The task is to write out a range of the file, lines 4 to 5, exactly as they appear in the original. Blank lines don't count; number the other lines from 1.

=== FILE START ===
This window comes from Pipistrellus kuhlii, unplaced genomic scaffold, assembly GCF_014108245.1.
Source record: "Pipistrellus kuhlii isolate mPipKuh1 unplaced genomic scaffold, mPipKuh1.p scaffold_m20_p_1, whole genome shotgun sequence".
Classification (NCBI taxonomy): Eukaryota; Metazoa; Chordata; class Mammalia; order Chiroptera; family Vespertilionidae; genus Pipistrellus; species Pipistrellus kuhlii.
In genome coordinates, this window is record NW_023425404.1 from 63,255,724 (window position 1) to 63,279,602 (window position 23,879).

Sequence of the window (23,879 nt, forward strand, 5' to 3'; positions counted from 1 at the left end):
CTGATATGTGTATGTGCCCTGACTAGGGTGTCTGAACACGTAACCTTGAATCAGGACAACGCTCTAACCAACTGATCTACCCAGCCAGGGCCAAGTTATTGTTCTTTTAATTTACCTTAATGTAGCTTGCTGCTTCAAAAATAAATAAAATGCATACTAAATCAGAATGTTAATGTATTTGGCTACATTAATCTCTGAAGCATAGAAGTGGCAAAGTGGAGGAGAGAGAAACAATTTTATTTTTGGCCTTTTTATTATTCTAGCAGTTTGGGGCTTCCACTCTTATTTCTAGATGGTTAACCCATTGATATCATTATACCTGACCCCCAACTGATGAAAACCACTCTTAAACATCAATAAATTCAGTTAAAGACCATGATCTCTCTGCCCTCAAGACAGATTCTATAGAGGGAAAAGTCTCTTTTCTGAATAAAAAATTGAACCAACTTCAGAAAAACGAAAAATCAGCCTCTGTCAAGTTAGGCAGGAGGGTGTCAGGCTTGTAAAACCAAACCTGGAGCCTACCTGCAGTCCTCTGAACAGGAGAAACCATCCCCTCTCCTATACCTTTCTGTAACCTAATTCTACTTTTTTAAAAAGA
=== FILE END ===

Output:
In genome coordinates, this window is record NW_023425404.1 from 63,255,724 (window position 1) to 63,279,602 (window position 23,879).

Sequence of the window (23,879 nt, forward strand, 5' to 3'; positions counted from 1 at the left end):